Using design patterns to identify and partition tasks in an RTOS environment: Part 3 -

Using design patterns to identify and partition tasks in an RTOS environment: Part 3

In the object-oriented software community, an architectural pattern defines a fundamental structural organization or schema for a software system. It provides a set of predefined subsystems, specifies their responsibilities, and includes rules and guidelines for organizing the relationships between them.

In embedded systems, there are a number of fundamental patterns that once recognized make the process of developing code for an application much easier: periodic task patterns, state machine patterns, and coding patterns. Periodic Task Pattern. Periodic tasks deal with things that your system needs to do on a regular basis.

Suppose, for example, that your system sometimes needs to blink an LED on and off once per second to indicate some error condition to the user. You could no doubt piggyback this onto some task in your system, but you could also write the simple code shown in Figure 9:

Figure 9 A Periodic Task

A few points about this pattern:

(1) Using RTOSSleep as shown here may not be particularly accurate, depending upon your RTOS and depending upon the rest of your system. Most RTOSes offer more sophisticated ways, such as a callback from a timer service, to get accurate timings if they are important for your periodic task.

(2) This periodic task wakes up and uses some CPU time, even when the LED is not blinking. If this is a problem in your system, the code in Figure 10 below deals with that (at the penalty of some slight complication to your code). Note that most RTOSes give you a way to get a message into a queue at some future time (although you’ll probably have to write a callback function such as the one shown in Figure 8 in Part 2).

Figure 10 A Periodic Task the Runs Only When it Needs to.

State Machine Pattern
State machine tasks are a very simple way to implement state machines in a real-time environment. State machines keep track of the state of the outside world in one or more “state variables” and perform actions and change their states in response to events that arrive from the outside world. In an RTOS environment the basic pattern for a state machine task is the code here in Figure 11, below:

Figure 11 State Machine Task

Whenever something happens that affects this state machine, the ISR or task that notices the event writes a message to vStateMachineTask’s message queue indicating what has happened. The vStateMachineTask code uses this message as an event to drive the state machine forward. Even though the real world events that drive the state machine may happen so quickly that the code can’t process one before the next has occurred, vStateMachineTask’s queue will serialize those events so that the code can handle them in an orderly way.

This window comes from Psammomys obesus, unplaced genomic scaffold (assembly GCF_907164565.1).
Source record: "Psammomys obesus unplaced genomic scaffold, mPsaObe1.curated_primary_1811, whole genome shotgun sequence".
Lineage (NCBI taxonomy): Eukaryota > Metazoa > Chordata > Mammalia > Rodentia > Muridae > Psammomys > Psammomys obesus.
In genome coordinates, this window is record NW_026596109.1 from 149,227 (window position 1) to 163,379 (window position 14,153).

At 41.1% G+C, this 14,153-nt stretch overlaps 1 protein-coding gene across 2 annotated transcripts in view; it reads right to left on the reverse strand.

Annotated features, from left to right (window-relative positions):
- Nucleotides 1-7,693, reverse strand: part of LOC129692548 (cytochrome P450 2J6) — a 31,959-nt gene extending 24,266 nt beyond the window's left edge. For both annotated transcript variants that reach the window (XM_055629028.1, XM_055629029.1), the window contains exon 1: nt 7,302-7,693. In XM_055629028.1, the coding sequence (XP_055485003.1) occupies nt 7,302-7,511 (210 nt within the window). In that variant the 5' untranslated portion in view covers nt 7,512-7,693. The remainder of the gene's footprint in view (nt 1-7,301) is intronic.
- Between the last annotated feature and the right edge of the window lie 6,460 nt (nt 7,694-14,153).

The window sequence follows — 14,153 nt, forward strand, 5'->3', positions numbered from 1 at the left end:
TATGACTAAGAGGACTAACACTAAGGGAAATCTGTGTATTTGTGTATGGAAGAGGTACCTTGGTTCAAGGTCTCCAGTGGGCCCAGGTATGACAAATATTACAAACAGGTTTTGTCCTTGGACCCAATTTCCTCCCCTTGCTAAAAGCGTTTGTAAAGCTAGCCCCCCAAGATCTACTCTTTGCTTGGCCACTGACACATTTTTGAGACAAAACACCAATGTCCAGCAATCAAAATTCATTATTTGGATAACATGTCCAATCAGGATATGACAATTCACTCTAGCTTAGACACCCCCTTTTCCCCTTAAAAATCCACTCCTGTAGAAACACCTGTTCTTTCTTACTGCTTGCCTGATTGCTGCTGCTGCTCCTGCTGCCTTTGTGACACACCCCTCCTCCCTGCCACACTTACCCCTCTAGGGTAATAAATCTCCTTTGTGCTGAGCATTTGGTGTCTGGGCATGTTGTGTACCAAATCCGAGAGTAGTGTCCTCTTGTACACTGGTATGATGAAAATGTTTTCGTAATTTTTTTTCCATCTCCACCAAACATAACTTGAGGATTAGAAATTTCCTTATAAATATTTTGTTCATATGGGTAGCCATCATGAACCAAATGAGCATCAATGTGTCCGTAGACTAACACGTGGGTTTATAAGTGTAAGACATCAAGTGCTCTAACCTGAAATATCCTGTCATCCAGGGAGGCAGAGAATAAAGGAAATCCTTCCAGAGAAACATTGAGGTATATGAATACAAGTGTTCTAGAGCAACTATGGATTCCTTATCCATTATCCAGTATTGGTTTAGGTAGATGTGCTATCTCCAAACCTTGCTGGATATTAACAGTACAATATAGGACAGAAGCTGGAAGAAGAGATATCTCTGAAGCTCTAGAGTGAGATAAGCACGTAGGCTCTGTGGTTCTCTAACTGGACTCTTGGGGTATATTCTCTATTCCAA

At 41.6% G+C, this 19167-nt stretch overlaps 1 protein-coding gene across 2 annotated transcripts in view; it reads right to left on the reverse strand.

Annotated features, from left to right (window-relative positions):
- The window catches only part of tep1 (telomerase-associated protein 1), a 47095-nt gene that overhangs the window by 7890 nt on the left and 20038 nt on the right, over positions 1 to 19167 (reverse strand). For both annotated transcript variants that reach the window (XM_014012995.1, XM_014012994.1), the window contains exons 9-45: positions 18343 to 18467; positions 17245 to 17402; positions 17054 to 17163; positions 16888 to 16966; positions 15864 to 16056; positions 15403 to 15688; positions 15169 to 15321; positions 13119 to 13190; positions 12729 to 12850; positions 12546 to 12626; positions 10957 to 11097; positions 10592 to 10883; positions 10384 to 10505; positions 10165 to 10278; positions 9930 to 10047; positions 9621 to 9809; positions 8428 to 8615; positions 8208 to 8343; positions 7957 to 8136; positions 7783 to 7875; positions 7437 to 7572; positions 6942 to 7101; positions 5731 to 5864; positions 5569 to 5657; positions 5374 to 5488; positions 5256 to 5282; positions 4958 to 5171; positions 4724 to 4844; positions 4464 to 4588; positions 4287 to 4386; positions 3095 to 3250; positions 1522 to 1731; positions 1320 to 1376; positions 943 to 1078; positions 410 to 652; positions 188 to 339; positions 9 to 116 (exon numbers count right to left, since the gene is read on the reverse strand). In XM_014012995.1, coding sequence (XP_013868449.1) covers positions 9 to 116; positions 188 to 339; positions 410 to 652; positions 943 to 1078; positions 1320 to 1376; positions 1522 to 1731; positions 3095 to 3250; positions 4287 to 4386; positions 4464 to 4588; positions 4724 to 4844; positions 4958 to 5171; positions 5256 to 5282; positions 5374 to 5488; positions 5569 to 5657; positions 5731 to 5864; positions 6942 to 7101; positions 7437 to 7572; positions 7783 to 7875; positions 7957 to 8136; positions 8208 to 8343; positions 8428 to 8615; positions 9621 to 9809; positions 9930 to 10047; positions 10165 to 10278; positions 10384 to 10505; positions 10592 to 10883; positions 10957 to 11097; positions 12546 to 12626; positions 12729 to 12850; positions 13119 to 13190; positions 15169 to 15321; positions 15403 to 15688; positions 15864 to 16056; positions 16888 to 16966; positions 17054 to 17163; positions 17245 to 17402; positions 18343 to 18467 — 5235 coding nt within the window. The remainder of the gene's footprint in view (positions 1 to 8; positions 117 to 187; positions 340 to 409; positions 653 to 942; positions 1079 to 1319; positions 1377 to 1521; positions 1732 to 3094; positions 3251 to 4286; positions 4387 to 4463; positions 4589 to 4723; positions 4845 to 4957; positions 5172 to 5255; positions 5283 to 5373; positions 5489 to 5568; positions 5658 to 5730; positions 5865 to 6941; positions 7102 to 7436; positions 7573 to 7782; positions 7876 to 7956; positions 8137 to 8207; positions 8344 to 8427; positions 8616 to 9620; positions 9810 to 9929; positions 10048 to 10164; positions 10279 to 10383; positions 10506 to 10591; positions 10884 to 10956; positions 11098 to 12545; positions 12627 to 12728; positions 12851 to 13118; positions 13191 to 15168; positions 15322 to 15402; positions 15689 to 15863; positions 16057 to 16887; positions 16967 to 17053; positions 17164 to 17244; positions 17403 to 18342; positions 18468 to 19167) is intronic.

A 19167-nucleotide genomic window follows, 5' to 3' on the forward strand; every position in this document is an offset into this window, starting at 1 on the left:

State machines are common in mechanical control systems. The state variables of such a state machine contain the condition of the mechanical hardware. Events are sent to the task when a sensor triggers or a stepper motor has completed a certain number of steps or a given amount of time has passed. When it receives one of these events, the state machine code changes its internal state variables to reflect the new state of the hardware and does whatever is needed to start the next necessary hardware action.

Coding pattern
In the sections above, we have discussed various patterns that can guide you to reasonable ways of dividing the work of your system into separate tasks under an RTOS. In this last section, we discuss a pattern for coding tasks.

Once we have decided how to break a system up into a set of tasks, we use the coding pattern discussed below to help us avoid many of the common pitfalls of multi-threaded programming. While a pre-emptive RTOS can help your system meet its deadlines, it also introduces, by its very nature, a whole raft of potential problems that are brought about because one thread of execution can lose control of the processor to another thread of execution essentially at any time.

All RTOSes supply tools, such as mutexes and queues, to help solve these problems, but you must use these tools flawlessly or your system will have bugs that appear only intermittently and that are very difficult to analyze and find. The coding pattern helps systematize the use of these tools in order to minimize problems of this nature.